YOU are the creative one when it comes to designing your home and the décor within it. So it is you that you have to rely on to do it in such a way that you and others find it desirable and that what you do stands the test of time.
The area you decorate or the piece of furniture you choose to refinish must be done correctly in order to have achieved your highest expectations. Where it creates a lasting impression for all who see it. And that it is a comforting place to be.
There is nothing to be gained by a poorly thought out plan which results in your living room being painted a color you really don’t like or in the furnishings you have chosen for your décor. Common sense is all that is actually needed. Although it doesn’t hurt to know a little about the surfaces and specific areas themselves.
As far as I am concerned – concerning a modern home, there are only two trains of thought when it comes to finishing any one surface or space. They are Traditional and Contemporary.
Within each discipline there is a wide variety of surface types. The field narrows when we consider the type of area or space. An example: A double-wide manufactured home has a bathroom. So does a thirty-room mansion – in fact many more than one. The style of design and décor would be different.
The use of traditional finishes is rooted in the history of family empires of the past, where they ruled vast kingdoms. The great Austrian Hapsburg empire comes to mind. Those rulers, because of their notoriety, great wealth and influence, amassed a multitude of possessions. They acquired lands further than they could see. Many would say that would require both an immense arrogance and wisdom to realize that dream. In any sense they demanded the best for what the times had to offer. The best in materials and in men.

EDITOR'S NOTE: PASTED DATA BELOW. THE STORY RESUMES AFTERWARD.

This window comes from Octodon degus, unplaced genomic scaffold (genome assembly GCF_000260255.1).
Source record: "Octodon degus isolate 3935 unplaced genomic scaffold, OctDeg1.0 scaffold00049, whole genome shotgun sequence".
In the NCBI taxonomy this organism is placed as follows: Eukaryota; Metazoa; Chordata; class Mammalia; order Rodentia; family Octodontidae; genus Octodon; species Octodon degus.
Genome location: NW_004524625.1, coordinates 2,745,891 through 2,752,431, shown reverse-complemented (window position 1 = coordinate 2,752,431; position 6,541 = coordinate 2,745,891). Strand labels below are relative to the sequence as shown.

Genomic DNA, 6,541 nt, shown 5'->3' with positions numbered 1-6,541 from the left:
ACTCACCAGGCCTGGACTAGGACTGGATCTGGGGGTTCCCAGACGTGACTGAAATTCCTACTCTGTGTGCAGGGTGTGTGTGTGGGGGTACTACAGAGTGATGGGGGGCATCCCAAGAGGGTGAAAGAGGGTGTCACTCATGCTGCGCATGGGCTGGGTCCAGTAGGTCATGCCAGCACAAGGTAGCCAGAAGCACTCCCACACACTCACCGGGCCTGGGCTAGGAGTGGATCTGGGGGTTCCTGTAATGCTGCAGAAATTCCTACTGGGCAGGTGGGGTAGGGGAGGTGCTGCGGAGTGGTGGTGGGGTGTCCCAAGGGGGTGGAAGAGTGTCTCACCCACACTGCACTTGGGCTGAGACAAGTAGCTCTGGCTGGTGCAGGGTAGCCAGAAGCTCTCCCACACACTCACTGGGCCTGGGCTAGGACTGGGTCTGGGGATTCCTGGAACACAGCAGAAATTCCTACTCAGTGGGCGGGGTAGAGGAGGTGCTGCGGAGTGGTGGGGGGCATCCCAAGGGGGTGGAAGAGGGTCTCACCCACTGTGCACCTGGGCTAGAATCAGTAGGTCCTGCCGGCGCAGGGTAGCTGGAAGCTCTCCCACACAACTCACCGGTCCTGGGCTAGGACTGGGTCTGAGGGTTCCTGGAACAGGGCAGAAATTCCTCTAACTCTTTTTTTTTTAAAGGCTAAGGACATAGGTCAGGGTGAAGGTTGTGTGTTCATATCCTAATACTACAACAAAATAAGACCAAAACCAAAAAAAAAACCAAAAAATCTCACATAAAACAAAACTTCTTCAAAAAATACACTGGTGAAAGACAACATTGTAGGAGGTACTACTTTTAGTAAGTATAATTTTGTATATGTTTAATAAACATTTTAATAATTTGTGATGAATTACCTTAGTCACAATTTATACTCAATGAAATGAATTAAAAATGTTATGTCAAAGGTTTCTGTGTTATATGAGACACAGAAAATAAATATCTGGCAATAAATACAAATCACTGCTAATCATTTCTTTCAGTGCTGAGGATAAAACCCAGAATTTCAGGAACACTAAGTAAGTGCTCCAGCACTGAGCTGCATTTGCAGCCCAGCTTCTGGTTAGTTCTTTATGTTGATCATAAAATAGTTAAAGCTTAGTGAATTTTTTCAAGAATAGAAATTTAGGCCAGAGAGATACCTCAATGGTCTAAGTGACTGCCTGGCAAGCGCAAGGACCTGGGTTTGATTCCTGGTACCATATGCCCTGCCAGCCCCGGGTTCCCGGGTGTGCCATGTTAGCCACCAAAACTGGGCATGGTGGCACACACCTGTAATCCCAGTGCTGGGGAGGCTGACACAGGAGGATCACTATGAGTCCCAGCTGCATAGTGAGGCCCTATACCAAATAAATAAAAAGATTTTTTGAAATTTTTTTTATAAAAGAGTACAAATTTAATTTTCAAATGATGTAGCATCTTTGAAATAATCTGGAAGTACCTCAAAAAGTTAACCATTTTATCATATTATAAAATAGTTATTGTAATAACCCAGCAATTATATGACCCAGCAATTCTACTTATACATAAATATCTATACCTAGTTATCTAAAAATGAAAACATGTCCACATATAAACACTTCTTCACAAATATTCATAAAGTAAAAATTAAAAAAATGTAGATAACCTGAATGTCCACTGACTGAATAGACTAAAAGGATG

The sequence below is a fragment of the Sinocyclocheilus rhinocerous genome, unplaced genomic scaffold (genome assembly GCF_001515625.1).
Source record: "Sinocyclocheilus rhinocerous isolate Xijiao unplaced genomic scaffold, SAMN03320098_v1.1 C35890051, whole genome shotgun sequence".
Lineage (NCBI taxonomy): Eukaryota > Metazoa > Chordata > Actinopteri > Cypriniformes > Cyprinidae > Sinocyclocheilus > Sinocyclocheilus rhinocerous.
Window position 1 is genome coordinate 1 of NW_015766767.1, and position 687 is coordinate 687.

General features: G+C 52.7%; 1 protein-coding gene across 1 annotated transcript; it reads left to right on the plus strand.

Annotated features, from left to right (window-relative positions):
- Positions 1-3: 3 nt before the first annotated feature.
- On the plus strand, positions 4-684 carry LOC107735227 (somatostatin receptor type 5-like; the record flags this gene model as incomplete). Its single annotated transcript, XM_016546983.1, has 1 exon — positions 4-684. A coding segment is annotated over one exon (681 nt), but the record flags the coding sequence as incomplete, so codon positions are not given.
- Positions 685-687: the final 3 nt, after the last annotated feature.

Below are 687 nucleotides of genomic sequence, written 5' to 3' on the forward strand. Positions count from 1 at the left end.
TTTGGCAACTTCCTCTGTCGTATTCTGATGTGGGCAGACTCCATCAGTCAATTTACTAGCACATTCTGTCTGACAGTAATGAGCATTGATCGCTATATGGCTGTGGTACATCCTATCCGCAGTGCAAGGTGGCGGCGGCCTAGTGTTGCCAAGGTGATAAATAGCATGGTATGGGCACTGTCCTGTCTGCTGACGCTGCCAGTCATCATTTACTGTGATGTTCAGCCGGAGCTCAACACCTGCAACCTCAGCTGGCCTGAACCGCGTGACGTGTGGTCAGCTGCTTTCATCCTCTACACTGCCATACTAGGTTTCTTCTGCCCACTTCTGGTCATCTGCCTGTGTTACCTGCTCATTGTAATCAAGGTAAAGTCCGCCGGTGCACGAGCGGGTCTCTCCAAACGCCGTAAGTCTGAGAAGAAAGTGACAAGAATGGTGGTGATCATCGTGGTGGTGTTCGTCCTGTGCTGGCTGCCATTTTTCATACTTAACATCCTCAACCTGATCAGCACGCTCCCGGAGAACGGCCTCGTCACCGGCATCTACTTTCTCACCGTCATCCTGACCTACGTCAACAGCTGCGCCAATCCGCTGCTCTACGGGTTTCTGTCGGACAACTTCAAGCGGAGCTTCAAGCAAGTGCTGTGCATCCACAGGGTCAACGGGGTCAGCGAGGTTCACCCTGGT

As to material, they purchased the finest in stone, wood and even glass. The men chosen to do the work were highly paid. They were highly specialized and skillful craftsmen. They provided specially-designed decorative finishes to simulate and enhance the building and the decorating process. If you’ve ever seen the interior of an estate palace, you know exactly what I mean.
The contemporary finishing realm, relating to surfaces and area, can be considered a great deal more creative. At least when it comes to the use of color. It’s been much more highly expressive, since the 1960′s.
Presently, as with traditional, there is an endless variety of masonry products and woods from which to choose. In addition, there is also an array of metals, plastics and simulated wood products available for home design and décor today.
What, then, are we concerned about when it relates to the modern
In the non-traditional style, an office could be designed with floor-to-ceiling paneled walls, with beveled and multi-stepped base boards and crown moldings. They would be finished in a moderately dark, wood-tone stain and varnish application. With traditional, the room might be finished in approximately the same way. However, there would be the added element of extensive ornamental wood carving and molding designs.